Hench-Sized Comic Book Reviews – 5/14/22

Now this is more like it! Finally a week with a bunch of comics, and most of them thoroughly enjoyable! That’s what I like to read. We’ve got the likes of Mighty Morphin and X-Men to enjoy!

Comic Book of the Week goes to The Jurassic League #1 for a truly wonderful, full-bore dive into this silly and enjoyable idea. Stand aside, apes! The age of the dinosaur is here!

It gets even better

Meanwhile, I’ll be seeing Doctor Strange in the Multiverse of Madness for a second time today. Can’t wait! And I just finished all five seasons of The Last Kingdom on Netflix. Very enjoyable show. I’m in between video games at the moment, so if you have any suggestions, let me know. Perhaps I should try Elden Ring

Comic Reviews: Batgirls #6, The Jurassic League #1, Mighty Morphin #19, Superman: Son of Kal-El #11 and X-Men #11.


Batgirls #6

Batgirls #6
Writers: Becky Cloonan and Michael W. Conrad
Artist: Jorge Corona
Colorist: Sarah Stern
Letterer: Becca Carey

And so the first story arc comes to an end as it lived: all style and so very little substance.

Barbara Gordon beats Spellbinder and the other Batgirls beat Tutor, freeing all the people. Tutor tries to blow himself and everybody up, by Stephanie grabs the bomb and drives it into the river. It looks like she sacrifices herself, but nah, just their cool car. And afterwards, the TV reporter who was caught up in Tutor’s mess publicly acknowledges that the Batgirls are awesome on TV.

Then Seer shows up at the Batgirl’s loft asking for their help.

Comic Rating: 5/10 – Alright.

Batgirls has walked such a fine line for me, but ultimately the book hasn’t been worth it. It’s all style and little substance. I love the style. The artwork is wonderful. It’s energetic, unique and full of all sorts of great comic book chutzpah. I also enjoy the sense of humor in this book, and it’s bolstered by strong character writing. The problem is that there’s nothing below the surface. The book tries to present some sort of philosophy about…free will? I guess? But all these six issues amounted to was a really bad, forgettable villain randomly mind controlling people here and there through the weak gimmick of graffiti, and each time getting just generally beaten by the Batgirls. Or there were times he got away for no good reason. Then another, boss villain is revealed…and Barbara just kicks his butt immediately. I’m all for Barbara Gordon being better than Spellbinder on every level. That’s fun. But it just underlines how uninteresting and shallow everything in this series is. The villains matter not at all.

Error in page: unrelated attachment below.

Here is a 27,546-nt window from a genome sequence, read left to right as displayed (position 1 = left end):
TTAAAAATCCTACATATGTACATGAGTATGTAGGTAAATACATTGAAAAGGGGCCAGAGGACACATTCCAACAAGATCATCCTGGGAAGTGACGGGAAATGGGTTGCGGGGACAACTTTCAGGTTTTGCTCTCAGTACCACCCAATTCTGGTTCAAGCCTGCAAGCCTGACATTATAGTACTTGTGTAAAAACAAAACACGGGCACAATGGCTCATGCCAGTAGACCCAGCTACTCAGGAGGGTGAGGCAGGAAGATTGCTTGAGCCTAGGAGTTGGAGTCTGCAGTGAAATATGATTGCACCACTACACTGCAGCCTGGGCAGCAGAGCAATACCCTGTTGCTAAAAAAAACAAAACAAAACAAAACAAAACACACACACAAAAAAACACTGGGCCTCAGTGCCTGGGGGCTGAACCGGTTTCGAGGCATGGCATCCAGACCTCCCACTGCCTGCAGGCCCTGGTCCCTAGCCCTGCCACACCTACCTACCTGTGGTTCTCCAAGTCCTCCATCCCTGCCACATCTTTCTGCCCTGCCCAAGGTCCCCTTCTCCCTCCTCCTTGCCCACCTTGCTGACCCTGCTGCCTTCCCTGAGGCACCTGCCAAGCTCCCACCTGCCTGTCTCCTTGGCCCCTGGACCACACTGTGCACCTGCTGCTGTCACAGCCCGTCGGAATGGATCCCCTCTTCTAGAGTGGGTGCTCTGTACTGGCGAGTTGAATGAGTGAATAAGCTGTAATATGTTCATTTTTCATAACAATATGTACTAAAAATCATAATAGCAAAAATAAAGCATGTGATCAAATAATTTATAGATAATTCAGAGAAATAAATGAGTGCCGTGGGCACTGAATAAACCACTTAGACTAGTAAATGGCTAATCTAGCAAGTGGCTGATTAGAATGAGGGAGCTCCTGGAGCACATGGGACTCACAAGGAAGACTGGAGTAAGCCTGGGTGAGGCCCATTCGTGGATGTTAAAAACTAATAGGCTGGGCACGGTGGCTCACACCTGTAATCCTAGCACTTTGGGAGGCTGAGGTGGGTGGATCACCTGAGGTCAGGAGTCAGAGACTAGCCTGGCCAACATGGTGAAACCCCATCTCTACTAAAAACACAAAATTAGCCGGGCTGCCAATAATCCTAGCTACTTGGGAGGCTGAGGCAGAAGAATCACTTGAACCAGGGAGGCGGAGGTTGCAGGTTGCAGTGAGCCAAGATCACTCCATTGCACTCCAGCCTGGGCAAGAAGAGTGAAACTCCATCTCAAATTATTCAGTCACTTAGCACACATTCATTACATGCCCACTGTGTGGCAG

Nothing in these 6 issues has shown Stephanie as anywhere near “broken”

Likewise, as much as I enjoy the writing for the main three, they are also pretty shallow characters. We’re six issues in, with pretty weak villains, and still Babs, Steph and Cass seem to have little to no life beyond Batgirling. Even Bruce Wayne attends charity events and has random girlfriends. Occasionally visiting the local bookstore isn’t enough for me.

TL;DR: The artwork and the writing are pretty wonderful in this comic, but for the sixth issue in a row, the story leaves too much to be desired to recommend this comic.


Jurassic League #1

The Jurassic League #1
Writers: Juan Gedeon and Daniel Warren Johnson
Artist: Gedeon
Colorist: Mike Spicer
Letterer: Ferran Delgado

A super silly idea featuring dinosaurs, with input from recent Beta Ray Bill superstar Daniel Warren Johnson? I am all about this!

The members of the Justice League are humanoid-dinosaur superheroes. We meet Bat-Walker as he fights Jokerzard in a brutal melee. We meet an Aquaman fighting Blackmantasaurus. We meet Wonderdon, even though she’s a triceratops, as she embarks on a journey to the mainland. And we meet Supersaur as he helps his human parents build a civilization, only to be attacked by Giganta and Brontozarro! Also, cavemen live alongside dinosaurs, just fyi.

Comic Rating: 9/10 – Great.

And just like that, this idea already lives up to the hype. I think Jurassic League is a good example of what I like in comics these days. I couldn’t care less about any of the upcoming crossovers or Big Events. Following the X-Men fighting the Avengers fighting the Eternals sounds like such a chore. But give me some silly idea where the Justice League are all dinosaurs, and then go balls to the wall with how gleefully you enact that idea? Just hook it to my veins! Storywise, there’s nothing particularly special or unique about this comic. It presents very straight-forward representations of the characters, only now each one is a dinosaur and it’s somewhat the Mesozoic Era (with cave people). But the writing is strong. And it’s really all about the execution.